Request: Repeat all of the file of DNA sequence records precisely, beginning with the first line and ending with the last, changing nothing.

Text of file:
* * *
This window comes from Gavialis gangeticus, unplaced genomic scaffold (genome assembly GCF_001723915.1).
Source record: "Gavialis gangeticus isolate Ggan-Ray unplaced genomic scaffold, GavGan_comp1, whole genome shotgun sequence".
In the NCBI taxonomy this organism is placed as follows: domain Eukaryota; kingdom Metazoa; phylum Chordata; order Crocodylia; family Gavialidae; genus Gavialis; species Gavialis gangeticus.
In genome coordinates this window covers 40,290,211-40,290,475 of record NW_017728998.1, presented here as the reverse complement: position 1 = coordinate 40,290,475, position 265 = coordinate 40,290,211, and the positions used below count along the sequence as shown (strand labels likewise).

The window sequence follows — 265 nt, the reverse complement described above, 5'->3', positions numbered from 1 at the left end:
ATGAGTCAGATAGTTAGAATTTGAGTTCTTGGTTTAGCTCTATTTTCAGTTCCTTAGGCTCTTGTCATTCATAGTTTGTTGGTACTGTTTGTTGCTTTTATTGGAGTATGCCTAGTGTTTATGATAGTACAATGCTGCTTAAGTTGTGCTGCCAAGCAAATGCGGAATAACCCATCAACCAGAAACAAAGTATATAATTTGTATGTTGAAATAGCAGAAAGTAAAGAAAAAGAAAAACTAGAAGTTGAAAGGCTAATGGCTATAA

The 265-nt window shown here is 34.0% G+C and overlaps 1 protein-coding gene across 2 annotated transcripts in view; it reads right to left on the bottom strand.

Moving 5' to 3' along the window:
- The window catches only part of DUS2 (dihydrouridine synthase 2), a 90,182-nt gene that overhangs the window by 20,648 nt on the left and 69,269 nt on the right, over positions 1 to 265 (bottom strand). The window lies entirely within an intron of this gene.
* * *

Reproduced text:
This window comes from Gavialis gangeticus, unplaced genomic scaffold (genome assembly GCF_001723915.1).
Source record: "Gavialis gangeticus isolate Ggan-Ray unplaced genomic scaffold, GavGan_comp1, whole genome shotgun sequence".
In the NCBI taxonomy this organism is placed as follows: domain Eukaryota; kingdom Metazoa; phylum Chordata; order Crocodylia; family Gavialidae; genus Gavialis; species Gavialis gangeticus.
In genome coordinates this window covers 40,290,211-40,290,475 of record NW_017728998.1, presented here as the reverse complement: position 1 = coordinate 40,290,475, position 265 = coordinate 40,290,211, and the positions used below count along the sequence as shown (strand labels likewise).

The window sequence follows — 265 nt, the reverse complement described above, 5'->3', positions numbered from 1 at the left end:
ATGAGTCAGATAGTTAGAATTTGAGTTCTTGGTTTAGCTCTATTTTCAGTTCCTTAGGCTCTTGTCATTCATAGTTTGTTGGTACTGTTTGTTGCTTTTATTGGAGTATGCCTAGTGTTTATGATAGTACAATGCTGCTTAAGTTGTGCTGCCAAGCAAATGCGGAATAACCCATCAACCAGAAACAAAGTATATAATTTGTATGTTGAAATAGCAGAAAGTAAAGAAAAAGAAAAACTAGAAGTTGAAAGGCTAATGGCTATAA

The 265-nt window shown here is 34.0% G+C and overlaps 1 protein-coding gene across 2 annotated transcripts in view; it reads right to left on the bottom strand.

Moving 5' to 3' along the window:
- The window catches only part of DUS2 (dihydrouridine synthase 2), a 90,182-nt gene that overhangs the window by 20,648 nt on the left and 69,269 nt on the right, over positions 1 to 265 (bottom strand). The window lies entirely within an intron of this gene.